Anyway, started poking around the property yesterday. Asked a few questions when I talked with the realtor today. I hate all this lawyer, banker, realtor b.s.

spidr
05-27-2014, 7:06 PM
One more thing.......Think about a BBQ or a swap meet if you've got the space.
Everywhere I've ever been, swap meets are lacking. and BBQs make for a great time for potential customers to drop by and hang out foor a while without feeling out of place, or wasting your time. If you're chasing new customers, its a good way to get them out, whether or not they keep coming out will be up to you at that point.

BrokenSprocketGarage
05-27-2014, 7:13 PM
I already do two events at Broken Sprocket Garage

www.voodooandburntrubber.weebly.com That one is fast approaching.

The second is a free hot dog and hamburger cookout, customer appreciation day every August. Live music. Totally free for my customers.
Good advice spidr.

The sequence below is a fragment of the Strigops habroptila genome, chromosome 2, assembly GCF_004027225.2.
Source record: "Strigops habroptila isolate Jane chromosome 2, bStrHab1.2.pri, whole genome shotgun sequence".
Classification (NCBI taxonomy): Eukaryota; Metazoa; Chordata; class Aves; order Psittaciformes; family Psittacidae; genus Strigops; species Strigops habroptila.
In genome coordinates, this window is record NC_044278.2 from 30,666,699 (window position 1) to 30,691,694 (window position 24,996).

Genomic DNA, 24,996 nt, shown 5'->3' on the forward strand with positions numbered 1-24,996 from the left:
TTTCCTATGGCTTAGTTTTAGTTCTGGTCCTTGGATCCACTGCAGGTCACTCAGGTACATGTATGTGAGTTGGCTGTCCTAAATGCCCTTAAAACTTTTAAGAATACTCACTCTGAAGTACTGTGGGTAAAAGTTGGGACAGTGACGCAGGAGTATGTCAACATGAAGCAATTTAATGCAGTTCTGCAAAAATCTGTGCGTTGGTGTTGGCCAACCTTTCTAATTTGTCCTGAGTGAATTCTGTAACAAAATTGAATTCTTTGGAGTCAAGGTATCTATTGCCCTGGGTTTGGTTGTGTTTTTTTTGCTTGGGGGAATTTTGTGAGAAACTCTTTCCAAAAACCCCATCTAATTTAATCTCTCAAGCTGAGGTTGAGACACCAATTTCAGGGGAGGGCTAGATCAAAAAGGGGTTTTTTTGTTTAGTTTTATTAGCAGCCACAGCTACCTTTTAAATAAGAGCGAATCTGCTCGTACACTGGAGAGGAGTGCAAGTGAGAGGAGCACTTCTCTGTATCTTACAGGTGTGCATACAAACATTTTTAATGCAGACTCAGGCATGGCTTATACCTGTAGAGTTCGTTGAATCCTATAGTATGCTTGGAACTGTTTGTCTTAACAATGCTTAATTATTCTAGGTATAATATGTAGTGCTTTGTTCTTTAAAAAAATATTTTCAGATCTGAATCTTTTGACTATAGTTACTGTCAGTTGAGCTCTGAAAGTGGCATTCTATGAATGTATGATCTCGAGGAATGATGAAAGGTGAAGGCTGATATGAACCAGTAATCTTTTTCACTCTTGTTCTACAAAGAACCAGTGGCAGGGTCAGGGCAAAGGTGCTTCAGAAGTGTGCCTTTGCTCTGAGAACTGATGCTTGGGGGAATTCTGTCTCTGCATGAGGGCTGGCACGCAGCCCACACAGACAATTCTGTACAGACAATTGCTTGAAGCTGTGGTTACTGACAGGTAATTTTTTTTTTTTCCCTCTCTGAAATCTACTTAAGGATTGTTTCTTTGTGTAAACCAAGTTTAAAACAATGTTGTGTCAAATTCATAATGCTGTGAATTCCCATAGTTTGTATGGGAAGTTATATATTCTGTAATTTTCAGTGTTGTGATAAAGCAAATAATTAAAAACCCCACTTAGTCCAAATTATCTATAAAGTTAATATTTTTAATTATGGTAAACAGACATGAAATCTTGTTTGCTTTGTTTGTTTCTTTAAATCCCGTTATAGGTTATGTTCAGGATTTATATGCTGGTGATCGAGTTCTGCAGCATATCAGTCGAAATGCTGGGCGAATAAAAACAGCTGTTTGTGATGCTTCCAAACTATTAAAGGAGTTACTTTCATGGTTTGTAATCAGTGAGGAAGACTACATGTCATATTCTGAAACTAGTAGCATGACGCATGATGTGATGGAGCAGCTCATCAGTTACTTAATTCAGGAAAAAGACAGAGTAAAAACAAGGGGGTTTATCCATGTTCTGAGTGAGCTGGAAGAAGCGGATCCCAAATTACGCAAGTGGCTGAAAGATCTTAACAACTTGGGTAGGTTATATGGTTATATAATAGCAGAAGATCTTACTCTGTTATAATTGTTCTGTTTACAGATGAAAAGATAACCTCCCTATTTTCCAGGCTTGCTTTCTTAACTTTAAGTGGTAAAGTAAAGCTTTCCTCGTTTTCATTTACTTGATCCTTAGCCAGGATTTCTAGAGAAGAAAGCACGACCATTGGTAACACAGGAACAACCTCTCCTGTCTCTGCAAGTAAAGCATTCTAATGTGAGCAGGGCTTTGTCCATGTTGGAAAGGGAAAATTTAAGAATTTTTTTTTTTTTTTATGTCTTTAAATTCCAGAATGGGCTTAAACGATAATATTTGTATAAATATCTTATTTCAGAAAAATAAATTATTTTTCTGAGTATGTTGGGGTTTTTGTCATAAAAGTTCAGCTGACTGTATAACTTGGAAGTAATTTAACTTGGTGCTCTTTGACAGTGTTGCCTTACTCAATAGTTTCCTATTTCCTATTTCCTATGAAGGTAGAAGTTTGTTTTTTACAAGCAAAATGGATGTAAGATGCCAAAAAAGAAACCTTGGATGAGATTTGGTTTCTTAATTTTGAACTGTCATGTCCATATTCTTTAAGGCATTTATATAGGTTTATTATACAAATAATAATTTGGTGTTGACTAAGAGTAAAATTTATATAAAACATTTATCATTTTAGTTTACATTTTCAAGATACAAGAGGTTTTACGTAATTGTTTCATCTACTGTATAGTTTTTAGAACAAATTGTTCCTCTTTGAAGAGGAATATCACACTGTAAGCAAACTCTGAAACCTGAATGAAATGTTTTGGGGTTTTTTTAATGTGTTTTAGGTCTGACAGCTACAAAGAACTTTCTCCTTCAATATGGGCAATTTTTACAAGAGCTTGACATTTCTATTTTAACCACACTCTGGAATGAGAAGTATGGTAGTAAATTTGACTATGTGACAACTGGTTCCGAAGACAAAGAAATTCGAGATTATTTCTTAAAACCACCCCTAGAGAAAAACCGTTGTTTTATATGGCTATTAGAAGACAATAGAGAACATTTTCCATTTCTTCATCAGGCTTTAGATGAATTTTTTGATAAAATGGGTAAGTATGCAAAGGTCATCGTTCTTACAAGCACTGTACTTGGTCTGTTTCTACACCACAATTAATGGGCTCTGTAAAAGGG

spidr
05-27-2014, 7:18 PM
I figured you had that one covered already, but it was worth mentioning again.

farmall
05-27-2014, 8:13 PM
A couch and a coffee pot.

Couch bad, stools good, which is why bars have barstools.

Stools keep people vertical and engaged in conversation. They position customers where they can read catalogs or contemplate stuff for sale. Couches eat floor space and because they lower their occupants don't facilitate social interaction. Hide one in the back office to crash on if you must have one. Everything up front should encourage thought, movement and personal interaction.

Classic bike shops thrived and thrive on the mutually supportive social scene which the unreliable two-wheeled grenades of the time required to keep running. The custom scene thrives on the same social bonds and the social nexus of a solid scene is usually a true motorcycle shop. Sounds odd put in those terms but it's da fuckin' truth. Broken rides encourage human interaction. Happy repairful outcomes are emotionally rewarding. (I didn't write da rules, I just observe 'em.)

Side bank besides lawn equipment:
Dunno what the seasonal golf cart market in your area looks like, but in SC some shops make fat dollahs repairing and upgrading them for rich gummers to cruise their gated communities. Those people aren't shy about buying accessories or new repair parts. Some golf courses may sub out their work. Golf carts are simple compared to mcs.

BrokenSprocketGarage
05-28-2014, 6:06 AM
:killerjob: Farmall, you are genius.